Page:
It's not often people thank you for making them cry.
For Julien Baker, it's a frequent occurrence. Her sparsely layered folk songs pull no punches when wading into darker emotional territory, often evoking visceral reactions from the audience - and Baker's not quite sure how to feel about it.
"Honestly, it's just me up there, with a guitar, making some loops, singing some songs, and sometimes people cry. I think it was the Sydney show - there was a person that was audibly crying in the front row, and I just wanted to be like, 'Are you okay?'
"This exchange happens so much, where people say, 'You made me cry', and I'll say, 'I'm sorry', and they'll say, 'no, it was a good cry'. And that's great. I love to hear that, but I think I'll always feel a little bit weird about seeing people cry and not being able to do anything about it, or worse, knowing that I'm the direct impetus for the cry. But hopefully, it's a cathartic cry."
Baker made waves in 2015 with her debut album, Sprained Ankle; a startlingly raw journey negotiating themes such as pain, hope and heartbreak. The album was a success, and the Memphis-based 21-year-old subsequently signed with legendary indie label Matador and put her university studies on hold to tour the world.
Baker's new-found recognition came with a humbling sense of responsibility. In June, when she arrived in Porto, Portugal to play NOS Primavera Sound festival, she was asked if she had any specifications for her stage projections. She did not, but swiftly came up with a simple idea: A pride flag, with an anti-fascist symbol stamped on top - "because who isn't all for radical equality, right?"
She laughs the moment off, but there was power in her last-minute decision. Baker, who identifies as queer, says being open about her identity is "very important" to her.
"Sometimes it's difficult coming to terms with the fact that I even get to play festivals like Primavera Porto, and I'm very cognisant of the responsibility there. There's a lot of gravity to the influence you have with just a microphone, and that's not something I ever want to seem flippant about," she says.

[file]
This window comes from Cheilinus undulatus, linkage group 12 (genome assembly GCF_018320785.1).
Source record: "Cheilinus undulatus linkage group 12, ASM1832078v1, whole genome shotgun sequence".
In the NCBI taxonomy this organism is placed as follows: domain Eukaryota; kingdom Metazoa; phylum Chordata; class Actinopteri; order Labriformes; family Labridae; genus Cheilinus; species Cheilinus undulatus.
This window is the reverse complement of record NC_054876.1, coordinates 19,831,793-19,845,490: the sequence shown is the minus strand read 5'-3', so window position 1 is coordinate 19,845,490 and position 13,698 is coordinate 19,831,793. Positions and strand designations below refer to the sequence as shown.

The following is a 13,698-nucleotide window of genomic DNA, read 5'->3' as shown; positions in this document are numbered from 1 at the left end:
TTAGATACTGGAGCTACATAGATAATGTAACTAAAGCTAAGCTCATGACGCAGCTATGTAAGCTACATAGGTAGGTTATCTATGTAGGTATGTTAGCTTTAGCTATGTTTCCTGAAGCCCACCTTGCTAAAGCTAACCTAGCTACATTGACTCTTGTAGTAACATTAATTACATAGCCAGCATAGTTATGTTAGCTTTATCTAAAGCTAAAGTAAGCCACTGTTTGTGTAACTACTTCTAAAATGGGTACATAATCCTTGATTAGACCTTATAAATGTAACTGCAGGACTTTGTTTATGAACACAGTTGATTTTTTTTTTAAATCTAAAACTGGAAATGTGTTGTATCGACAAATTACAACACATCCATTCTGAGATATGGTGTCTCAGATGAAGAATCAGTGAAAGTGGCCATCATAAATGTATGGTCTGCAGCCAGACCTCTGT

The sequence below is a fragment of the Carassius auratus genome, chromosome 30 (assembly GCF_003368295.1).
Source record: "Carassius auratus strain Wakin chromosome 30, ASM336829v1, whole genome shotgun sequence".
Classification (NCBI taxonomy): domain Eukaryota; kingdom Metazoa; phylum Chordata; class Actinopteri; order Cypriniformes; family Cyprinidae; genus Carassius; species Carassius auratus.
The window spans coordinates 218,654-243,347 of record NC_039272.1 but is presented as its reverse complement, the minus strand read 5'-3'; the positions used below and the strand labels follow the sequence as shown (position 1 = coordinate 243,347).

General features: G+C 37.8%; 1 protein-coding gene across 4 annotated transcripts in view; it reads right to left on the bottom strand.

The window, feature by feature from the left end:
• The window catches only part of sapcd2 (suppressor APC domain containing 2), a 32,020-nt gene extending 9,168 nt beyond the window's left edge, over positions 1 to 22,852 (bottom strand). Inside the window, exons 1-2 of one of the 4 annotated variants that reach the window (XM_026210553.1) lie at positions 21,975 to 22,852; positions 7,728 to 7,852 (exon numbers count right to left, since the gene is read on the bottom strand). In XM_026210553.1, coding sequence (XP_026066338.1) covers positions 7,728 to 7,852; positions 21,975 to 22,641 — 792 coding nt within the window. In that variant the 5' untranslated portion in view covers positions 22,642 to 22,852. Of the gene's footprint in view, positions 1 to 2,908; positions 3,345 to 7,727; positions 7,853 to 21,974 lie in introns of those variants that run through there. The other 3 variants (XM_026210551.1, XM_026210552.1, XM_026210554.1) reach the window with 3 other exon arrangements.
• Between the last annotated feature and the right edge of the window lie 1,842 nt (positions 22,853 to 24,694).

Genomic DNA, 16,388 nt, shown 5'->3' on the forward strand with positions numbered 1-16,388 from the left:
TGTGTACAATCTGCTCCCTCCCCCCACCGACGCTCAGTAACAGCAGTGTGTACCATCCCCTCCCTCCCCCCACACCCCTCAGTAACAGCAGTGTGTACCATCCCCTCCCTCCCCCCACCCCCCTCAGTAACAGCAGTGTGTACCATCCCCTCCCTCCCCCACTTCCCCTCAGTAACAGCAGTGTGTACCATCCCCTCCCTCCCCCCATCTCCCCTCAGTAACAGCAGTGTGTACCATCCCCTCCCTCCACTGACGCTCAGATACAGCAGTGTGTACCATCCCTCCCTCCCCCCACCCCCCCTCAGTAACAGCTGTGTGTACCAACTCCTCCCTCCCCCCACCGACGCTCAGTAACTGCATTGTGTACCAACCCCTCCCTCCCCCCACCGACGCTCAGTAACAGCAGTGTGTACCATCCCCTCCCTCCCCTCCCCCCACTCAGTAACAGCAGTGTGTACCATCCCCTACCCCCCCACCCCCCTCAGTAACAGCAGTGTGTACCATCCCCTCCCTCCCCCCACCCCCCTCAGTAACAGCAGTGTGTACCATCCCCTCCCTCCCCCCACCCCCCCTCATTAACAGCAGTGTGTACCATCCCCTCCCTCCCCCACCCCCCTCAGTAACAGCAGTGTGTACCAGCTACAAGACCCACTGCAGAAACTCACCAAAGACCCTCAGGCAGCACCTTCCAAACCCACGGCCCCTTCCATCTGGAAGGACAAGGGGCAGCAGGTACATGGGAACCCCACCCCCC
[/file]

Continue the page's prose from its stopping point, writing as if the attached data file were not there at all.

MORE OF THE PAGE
"The whole point of playing music, to me, is not just to accrue achievements and accolades and recognition for Julien Baker. If it's not influencing anybody to provide them with some sliver of hope, then I feel like it's lost or vapid work."
Baker's music is neither. Her lyrics are able to capture the most profound and quietly devastating moments from everyday life, managing to be both direct and ambiguous. With the belief that people can often speak more profoundly than they realise, Baker forages her lyrics from everyday conversations and uses these snippets to construct her songs.
Using music as a tool to "reflect and process" upon her life, Baker says as an artist, she's trained herself to find poetry in the commonplace.
"All of my favourite lyricists that I really look up to have an ability to hone in on the significance of the ordinary. I think that especially for a person that's enamoured with and tries to be constantly engaged with art, a lot of that comes with identifying art in everything," she says.
"[It's about] seeing the significance of the interactions we have; our conversations with people in waiting rooms, or while we're getting our oil changed, that end up betraying more significant things."
Julien Baker's second album is due in October. Full details of her Auckland concert can be found here.
Who: Julien Baker
Where: The Tuning Fork
When: Sunday, July 23, 7pm